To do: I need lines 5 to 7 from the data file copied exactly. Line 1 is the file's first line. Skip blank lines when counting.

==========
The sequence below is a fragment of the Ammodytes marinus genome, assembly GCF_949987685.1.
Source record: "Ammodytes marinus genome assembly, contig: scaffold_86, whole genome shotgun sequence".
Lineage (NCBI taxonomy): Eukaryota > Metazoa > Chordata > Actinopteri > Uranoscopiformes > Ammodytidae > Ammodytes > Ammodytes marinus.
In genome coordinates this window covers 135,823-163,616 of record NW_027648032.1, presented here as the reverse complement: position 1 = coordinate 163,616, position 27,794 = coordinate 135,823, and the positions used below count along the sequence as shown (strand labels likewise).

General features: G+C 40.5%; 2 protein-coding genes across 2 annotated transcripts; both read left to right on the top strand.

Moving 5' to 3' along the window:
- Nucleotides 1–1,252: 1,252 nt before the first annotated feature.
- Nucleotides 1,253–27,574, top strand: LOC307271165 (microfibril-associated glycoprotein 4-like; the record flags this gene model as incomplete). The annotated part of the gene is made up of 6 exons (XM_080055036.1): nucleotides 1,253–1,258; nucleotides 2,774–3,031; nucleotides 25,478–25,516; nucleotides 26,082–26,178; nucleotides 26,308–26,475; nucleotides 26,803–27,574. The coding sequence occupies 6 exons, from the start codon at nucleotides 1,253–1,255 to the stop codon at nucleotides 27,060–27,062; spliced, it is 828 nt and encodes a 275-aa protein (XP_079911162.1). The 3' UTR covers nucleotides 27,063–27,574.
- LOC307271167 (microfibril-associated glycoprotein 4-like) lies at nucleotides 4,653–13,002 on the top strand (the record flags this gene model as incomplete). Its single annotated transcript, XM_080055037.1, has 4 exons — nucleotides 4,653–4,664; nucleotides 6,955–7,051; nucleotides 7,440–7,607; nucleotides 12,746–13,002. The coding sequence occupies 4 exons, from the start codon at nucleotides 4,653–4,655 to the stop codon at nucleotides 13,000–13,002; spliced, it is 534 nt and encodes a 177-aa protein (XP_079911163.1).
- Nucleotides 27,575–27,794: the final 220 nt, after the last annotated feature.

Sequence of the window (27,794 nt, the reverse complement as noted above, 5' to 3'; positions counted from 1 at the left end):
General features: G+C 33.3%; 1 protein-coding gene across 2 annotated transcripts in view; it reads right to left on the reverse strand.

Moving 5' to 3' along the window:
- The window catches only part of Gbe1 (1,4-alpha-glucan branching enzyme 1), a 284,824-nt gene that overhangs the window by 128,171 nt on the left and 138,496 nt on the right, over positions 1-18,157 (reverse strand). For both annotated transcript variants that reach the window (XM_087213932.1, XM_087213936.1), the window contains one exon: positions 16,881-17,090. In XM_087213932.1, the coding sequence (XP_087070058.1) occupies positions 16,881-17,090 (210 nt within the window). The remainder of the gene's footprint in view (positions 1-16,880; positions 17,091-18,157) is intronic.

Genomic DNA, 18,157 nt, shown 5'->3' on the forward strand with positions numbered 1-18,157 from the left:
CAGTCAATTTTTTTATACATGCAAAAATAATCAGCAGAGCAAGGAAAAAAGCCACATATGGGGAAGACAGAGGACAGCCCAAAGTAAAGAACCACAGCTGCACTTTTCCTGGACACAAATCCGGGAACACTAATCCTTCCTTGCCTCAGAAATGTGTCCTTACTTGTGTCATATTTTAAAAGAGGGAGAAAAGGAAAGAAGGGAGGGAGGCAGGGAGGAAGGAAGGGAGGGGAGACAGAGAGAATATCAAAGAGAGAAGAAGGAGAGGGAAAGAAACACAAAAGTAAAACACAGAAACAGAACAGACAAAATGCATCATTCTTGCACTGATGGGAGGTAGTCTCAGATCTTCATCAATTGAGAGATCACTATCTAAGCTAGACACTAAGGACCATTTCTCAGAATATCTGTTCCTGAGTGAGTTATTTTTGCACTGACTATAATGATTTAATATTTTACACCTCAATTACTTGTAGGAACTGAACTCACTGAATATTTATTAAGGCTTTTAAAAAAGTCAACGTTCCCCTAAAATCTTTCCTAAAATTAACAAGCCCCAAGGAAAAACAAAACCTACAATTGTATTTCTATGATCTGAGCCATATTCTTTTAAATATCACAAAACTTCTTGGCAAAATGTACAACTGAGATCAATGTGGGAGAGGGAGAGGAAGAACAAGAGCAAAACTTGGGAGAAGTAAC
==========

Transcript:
General features: G+C 40.5%; 2 protein-coding genes across 2 annotated transcripts; both read left to right on the top strand.

Moving 5' to 3' along the window:
- Nucleotides 1–1,252: 1,252 nt before the first annotated feature.